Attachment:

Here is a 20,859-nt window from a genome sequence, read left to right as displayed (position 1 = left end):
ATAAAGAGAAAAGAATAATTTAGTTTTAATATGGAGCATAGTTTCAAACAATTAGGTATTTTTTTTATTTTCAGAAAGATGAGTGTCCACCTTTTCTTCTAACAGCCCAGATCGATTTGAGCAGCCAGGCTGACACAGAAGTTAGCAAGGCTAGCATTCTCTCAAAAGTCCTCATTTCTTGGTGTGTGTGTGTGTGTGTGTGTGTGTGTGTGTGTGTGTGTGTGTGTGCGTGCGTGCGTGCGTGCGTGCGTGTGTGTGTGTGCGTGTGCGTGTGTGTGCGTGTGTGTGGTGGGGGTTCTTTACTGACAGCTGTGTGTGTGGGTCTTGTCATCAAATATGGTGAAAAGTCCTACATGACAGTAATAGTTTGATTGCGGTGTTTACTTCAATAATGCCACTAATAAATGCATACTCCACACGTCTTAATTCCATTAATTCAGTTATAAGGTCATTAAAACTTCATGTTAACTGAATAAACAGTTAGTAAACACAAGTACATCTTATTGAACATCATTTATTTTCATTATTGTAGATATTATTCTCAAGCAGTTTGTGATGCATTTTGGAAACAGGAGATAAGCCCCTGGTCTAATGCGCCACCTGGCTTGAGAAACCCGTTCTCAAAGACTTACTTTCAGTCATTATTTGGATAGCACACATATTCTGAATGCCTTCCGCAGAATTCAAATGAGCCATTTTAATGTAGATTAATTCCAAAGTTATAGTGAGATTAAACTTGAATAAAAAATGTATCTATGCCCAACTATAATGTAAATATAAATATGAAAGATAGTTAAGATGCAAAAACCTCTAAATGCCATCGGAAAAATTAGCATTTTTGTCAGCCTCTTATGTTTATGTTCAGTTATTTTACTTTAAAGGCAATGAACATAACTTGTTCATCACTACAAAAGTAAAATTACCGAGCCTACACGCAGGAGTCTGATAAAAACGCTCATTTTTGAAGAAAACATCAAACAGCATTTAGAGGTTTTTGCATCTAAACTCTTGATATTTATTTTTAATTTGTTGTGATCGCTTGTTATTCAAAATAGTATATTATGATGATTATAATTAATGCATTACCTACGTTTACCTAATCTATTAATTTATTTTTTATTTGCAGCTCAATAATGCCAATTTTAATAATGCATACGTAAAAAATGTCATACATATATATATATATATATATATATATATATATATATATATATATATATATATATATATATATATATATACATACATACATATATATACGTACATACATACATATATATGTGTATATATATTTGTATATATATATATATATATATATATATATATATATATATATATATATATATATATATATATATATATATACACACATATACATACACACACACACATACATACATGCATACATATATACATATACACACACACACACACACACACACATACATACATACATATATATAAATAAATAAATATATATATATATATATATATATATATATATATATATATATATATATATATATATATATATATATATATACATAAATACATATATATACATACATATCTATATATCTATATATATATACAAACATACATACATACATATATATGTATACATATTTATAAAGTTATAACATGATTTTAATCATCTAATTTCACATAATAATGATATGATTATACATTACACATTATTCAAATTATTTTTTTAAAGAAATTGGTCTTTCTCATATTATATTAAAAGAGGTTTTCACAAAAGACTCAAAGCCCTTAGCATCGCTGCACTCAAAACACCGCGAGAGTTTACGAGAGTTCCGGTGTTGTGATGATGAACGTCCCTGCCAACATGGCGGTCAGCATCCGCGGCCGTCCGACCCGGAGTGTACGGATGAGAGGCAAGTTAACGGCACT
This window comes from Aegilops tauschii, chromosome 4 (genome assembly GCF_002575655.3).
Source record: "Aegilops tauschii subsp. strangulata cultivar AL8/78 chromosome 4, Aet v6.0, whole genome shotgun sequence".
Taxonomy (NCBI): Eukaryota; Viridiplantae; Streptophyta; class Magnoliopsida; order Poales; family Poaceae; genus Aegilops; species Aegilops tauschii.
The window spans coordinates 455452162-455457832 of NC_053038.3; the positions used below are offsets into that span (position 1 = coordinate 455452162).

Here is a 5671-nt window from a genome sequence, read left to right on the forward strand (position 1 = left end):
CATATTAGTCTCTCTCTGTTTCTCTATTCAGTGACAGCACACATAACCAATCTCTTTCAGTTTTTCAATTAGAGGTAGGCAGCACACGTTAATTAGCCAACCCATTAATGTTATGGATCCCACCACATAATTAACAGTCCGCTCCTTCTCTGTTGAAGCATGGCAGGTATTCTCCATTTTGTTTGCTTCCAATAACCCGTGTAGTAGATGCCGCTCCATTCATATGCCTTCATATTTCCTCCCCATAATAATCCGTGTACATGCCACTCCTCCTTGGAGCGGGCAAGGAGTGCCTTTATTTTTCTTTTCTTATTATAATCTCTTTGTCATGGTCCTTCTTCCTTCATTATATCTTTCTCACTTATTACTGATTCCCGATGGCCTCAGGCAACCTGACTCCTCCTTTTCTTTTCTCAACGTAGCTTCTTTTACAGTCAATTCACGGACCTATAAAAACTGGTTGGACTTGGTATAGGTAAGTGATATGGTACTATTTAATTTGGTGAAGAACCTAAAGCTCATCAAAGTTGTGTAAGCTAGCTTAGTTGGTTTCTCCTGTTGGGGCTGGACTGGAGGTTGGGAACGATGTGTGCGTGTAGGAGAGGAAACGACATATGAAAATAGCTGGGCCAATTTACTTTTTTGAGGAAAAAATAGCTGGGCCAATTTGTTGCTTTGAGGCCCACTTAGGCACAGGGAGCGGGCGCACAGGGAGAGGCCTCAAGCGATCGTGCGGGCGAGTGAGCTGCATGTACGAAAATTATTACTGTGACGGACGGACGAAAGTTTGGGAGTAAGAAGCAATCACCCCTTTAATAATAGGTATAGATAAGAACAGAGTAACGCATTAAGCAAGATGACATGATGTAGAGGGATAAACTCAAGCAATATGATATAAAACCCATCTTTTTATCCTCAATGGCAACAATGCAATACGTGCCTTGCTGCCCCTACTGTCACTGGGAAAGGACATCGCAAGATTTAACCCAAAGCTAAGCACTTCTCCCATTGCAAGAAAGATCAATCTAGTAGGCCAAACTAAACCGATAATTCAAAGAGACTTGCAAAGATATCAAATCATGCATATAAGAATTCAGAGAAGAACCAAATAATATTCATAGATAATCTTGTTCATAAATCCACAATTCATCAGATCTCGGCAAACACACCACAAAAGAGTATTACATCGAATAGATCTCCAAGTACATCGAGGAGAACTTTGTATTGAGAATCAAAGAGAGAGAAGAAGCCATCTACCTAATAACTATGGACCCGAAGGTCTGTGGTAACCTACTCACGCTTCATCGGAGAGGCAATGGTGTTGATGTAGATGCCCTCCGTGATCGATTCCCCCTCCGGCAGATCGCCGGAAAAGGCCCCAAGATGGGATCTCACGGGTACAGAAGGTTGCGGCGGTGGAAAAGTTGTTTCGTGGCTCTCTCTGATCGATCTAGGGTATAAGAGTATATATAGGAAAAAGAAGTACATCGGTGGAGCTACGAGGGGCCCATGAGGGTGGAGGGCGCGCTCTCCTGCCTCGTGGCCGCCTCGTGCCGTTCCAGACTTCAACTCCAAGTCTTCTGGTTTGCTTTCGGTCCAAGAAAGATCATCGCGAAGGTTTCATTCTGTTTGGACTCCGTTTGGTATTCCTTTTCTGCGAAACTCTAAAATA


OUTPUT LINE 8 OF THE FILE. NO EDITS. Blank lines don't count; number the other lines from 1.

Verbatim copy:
CATATTAGTCTCTCTCTGTTTCTCTATTCAGTGACAGCACACATAACCAATCTCTTTCAGTTTTTCAATTAGAGGTAGGCAGCACACGTTAATTAGCCAACCCATTAATGTTATGGATCCCACCACATAATTAACAGTCCGCTCCTTCTCTGTTGAAGCATGGCAGGTATTCTCCATTTTGTTTGCTTCCAATAACCCGTGTAGTAGATGCCGCTCCATTCATATGCCTTCATATTTCCTCCCCATAATAATCCGTGTACATGCCACTCCTCCTTGGAGCGGGCAAGGAGTGCCTTTATTTTTCTTTTCTTATTATAATCTCTTTGTCATGGTCCTTCTTCCTTCATTATATCTTTCTCACTTATTACTGATTCCCGATGGCCTCAGGCAACCTGACTCCTCCTTTTCTTTTCTCAACGTAGCTTCTTTTACAGTCAATTCACGGACCTATAAAAACTGGTTGGACTTGGTATAGGTAAGTGATATGGTACTATTTAATTTGGTGAAGAACCTAAAGCTCATCAAAGTTGTGTAAGCTAGCTTAGTTGGTTTCTCCTGTTGGGGCTGGACTGGAGGTTGGGAACGATGTGTGCGTGTAGGAGAGGAAACGACATATGAAAATAGCTGGGCCAATTTACTTTTTTGAGGAAAAAATAGCTGGGCCAATTTGTTGCTTTGAGGCCCACTTAGGCACAGGGAGCGGGCGCACAGGGAGAGGCCTCAAGCGATCGTGCGGGCGAGTGAGCTGCATGTACGAAAATTATTACTGTGACGGACGGACGAAAGTTTGGGAGTAAGAAGCAATCACCCCTTTAATAATAGGTATAGATAAGAACAGAGTAACGCATTAAGCAAGATGACATGATGTAGAGGGATAAACTCAAGCAATATGATATAAAACCCATCTTTTTATCCTCAATGGCAACAATGCAATACGTGCCTTGCTGCCCCTACTGTCACTGGGAAAGGACATCGCAAGATTTAACCCAAAGCTAAGCACTTCTCCCATTGCAAGAAAGATCAATCTAGTAGGCCAAACTAAACCGATAATTCAAAGAGACTTGCAAAGATATCAAATCATGCATATAAGAATTCAGAGAAGAACCAAATAATATTCATAGATAATCTTGTTCATAAATCCACAATTCATCAGATCTCGGCAAACACACCACAAAAGAGTATTACATCGAATAGATCTCCAAGTACATCGAGGAGAACTTTGTATTGAGAATCAAAGAGAGAGAAGAAGCCATCTACCTAATAACTATGGACCCGAAGGTCTGTGGTAACCTACTCACGCTTCATCGGAGAGGCAATGGTGTTGATGTAGATGCCCTCCGTGATCGATTCCCCCTCCGGCAGATCGCCGGAAAAGGCCCCAAGATGGGATCTCACGGGTACAGAAGGTTGCGGCGGTGGAAAAGTTGTTTCGTGGCTCTCTCTGATCGATCTAGGGTATAAGAGTATATATAGGAAAAAGAAGTACATCGGTGGAGCTACGAGGGGCCCATGAGGGTGGAGGGCGCGCTCTCCTGCCTCGTGGCCGCCTCGTGCCGTTCCAGACTTCAACTCCAAGTCTTCTGGTTTGCTTTCGGTCCAAGAAAGATCATCGCGAAGGTTTCATTCTGTTTGGACTCCGTTTGGTATTCCTTTTCTGCGAAACTCTAAAATA